The explosive barrel of the Iranian discontent is about to burst at any given moment. To delay such social eruption, Khamenei banned the import of COVID-19 vaccines from the US, Britain, and France, hoping the people will be occupied with the virus and forget about their miserable living conditions.

On the other hand, the Iranian regime is in the midst of new negotiations with the western countries regarding its nuclear program. These negotiations may force the regime to abandon its nuclear plans that have cost billions of dollars, its terrorist activities in the region, and its ballistic missiles stockpile. This retreat will inevitably facilitate the growth and spread of the uprisings and social unrest across Iran.

The Deadlock of the Regime

The regime is facing an election that could ignite the barrel of gunpowder of the Iranian society. In 1988, when Khamenei wanted to announce Ahmadinejad as the winner of the presidential ballot boxes but faced opposition from former Prime Minister Mousavi. Widespread demonstrations were ignited. The same scenario is repeating itself in this year’s presidential election, where Khamenei intends to announce Raisi as the next president of Iran. There is a legitimate fear that demonstrations will ignite once again.

To avoid the happening of the same experience, Khamenei is forced to make an important decision. Like any other dictator, he pursues a policy of contraction during these challenging and crucial times, deciding to favor those loyal to him and his policies. Khamenei needs a uniform and decisive government to exert maximum repression on the Iranian people.

By disqualifying the former president (Ahmadinejad), the current vice president (Jahangiri), and most importantly, his current adviser and speaker of the two parliaments (Larijani), he has cut loose a large part of his regime. One way or another, Khamenei’s contraction policy is going to weaken his grip on power.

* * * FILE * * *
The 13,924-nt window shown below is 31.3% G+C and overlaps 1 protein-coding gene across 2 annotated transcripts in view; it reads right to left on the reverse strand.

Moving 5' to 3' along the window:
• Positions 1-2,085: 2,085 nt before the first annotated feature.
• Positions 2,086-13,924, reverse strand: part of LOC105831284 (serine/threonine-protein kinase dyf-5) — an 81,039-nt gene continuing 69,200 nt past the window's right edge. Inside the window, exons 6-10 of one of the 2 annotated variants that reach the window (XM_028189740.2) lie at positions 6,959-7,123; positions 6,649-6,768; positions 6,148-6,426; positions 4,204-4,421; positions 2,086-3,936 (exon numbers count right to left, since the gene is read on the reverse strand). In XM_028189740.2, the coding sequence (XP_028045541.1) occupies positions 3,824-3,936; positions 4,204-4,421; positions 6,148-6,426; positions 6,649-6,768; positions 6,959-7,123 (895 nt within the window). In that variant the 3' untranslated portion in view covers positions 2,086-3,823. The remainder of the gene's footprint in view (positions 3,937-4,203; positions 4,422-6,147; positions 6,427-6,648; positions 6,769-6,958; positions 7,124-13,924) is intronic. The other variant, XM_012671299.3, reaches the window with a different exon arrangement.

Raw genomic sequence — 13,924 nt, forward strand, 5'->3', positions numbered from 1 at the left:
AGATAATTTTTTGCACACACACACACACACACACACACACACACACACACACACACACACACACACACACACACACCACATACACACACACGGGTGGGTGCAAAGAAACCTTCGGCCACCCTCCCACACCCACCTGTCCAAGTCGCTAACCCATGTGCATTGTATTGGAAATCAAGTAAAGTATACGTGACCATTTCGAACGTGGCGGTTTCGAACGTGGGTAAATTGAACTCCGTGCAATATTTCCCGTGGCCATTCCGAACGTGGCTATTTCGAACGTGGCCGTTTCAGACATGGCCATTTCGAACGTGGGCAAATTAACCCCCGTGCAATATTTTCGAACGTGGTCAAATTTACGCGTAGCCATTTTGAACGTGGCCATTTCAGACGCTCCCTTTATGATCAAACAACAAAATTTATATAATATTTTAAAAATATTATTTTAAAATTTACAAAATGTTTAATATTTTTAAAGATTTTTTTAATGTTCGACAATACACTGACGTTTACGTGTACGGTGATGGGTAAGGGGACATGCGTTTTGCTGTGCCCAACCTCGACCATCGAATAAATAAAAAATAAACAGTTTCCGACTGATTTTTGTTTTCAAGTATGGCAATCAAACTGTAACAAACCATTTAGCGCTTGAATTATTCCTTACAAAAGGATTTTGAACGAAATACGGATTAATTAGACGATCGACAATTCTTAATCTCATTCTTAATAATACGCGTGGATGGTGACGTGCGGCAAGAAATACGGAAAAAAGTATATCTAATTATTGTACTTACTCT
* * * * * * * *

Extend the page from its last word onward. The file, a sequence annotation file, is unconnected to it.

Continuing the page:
On the other hand, the Iranian regime must comply with the West’s demand for nuclear talks. In 2021, the political landscape is entirely different from 2015 in the balance of regional and global forces. The regime’s regional influence in Iraq, Lebanon, and Syria has been severely weakened.

There is an explosive situation inside Iran. The resistance units spread throughout Iran after the 2019 uprising and have rapidly increased in recent months. They are spreading the message of separation of religion from the government, plus equality between men and women in a society where women do not have the right to be elected as president or a minister. The resistance units call themselves supporters of Maryam Rajavi, the Iranian regime’s sworn enemy. These units can direct a massive flood of people’s anger towards the Supreme Leader’s establishments with every spark and explosion.

Khamenei wanted to force the West to lift all sanctions and demonstrate a show of force within Iran and the region by initiating the Gaza war. The Gaza war was intended to divert the attention from Khamenei’s decisions on Iran’s presidential election. In this situation, the regime wanted to break its presidential deadlock by firing rockets through Hamas and carrying out a massacre in Israel and Palestine.